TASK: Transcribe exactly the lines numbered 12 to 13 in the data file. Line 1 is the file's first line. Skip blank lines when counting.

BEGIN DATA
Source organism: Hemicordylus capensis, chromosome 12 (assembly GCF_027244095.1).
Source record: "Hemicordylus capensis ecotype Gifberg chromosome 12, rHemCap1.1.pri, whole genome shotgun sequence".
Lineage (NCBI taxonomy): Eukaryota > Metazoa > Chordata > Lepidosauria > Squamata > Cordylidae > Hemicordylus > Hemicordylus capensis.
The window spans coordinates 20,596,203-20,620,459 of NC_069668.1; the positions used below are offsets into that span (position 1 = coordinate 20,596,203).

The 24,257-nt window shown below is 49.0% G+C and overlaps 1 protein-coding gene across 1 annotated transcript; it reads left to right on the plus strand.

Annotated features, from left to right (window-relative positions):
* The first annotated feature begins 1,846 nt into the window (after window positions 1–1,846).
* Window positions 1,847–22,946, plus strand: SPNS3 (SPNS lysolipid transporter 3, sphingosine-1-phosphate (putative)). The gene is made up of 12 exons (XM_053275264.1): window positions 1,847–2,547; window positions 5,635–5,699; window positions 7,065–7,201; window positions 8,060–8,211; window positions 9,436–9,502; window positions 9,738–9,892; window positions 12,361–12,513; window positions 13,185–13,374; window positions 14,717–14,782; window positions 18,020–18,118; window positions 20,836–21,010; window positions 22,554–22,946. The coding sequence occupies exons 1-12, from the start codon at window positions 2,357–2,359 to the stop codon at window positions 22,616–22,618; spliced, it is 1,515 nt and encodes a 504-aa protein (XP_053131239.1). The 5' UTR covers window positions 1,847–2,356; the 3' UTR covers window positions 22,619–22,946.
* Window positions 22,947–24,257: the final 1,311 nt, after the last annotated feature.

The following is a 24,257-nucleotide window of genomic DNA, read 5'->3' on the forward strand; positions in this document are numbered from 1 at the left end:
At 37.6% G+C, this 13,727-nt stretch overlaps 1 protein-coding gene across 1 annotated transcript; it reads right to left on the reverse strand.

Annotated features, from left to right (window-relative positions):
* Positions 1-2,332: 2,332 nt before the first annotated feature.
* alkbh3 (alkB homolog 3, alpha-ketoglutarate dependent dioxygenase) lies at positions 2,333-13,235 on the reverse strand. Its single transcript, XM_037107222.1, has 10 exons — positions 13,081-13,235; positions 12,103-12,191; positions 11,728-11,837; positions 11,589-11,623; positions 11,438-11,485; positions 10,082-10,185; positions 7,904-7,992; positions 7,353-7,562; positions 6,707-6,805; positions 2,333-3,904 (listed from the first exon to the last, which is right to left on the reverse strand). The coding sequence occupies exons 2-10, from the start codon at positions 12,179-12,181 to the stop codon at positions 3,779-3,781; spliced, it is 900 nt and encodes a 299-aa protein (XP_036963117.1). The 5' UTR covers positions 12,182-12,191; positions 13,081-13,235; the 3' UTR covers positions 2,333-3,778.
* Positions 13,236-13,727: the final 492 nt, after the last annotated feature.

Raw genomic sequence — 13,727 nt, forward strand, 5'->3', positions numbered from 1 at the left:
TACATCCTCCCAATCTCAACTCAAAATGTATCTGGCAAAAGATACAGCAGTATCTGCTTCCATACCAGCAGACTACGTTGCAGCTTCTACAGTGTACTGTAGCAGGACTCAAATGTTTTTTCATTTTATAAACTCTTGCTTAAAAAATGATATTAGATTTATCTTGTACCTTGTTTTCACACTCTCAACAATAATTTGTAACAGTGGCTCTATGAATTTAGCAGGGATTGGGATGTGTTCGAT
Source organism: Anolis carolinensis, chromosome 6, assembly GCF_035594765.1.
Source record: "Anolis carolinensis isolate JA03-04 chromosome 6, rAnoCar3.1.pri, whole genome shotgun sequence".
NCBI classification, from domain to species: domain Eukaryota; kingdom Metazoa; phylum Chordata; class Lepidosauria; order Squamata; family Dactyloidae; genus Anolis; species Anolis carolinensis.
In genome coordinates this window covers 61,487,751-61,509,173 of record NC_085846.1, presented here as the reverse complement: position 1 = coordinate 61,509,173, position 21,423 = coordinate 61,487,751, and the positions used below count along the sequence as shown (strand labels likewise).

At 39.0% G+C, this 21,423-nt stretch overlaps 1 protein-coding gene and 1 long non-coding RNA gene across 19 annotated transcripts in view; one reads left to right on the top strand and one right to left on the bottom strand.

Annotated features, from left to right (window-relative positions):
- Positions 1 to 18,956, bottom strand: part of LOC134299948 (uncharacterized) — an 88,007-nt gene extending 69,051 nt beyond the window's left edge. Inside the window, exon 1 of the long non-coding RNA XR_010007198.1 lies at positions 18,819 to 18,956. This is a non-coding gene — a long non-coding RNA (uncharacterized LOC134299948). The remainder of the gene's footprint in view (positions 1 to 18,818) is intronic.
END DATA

Annotated features, from left to right (window-relative positions):
* Positions 1-2,332: 2,332 nt before the first annotated feature.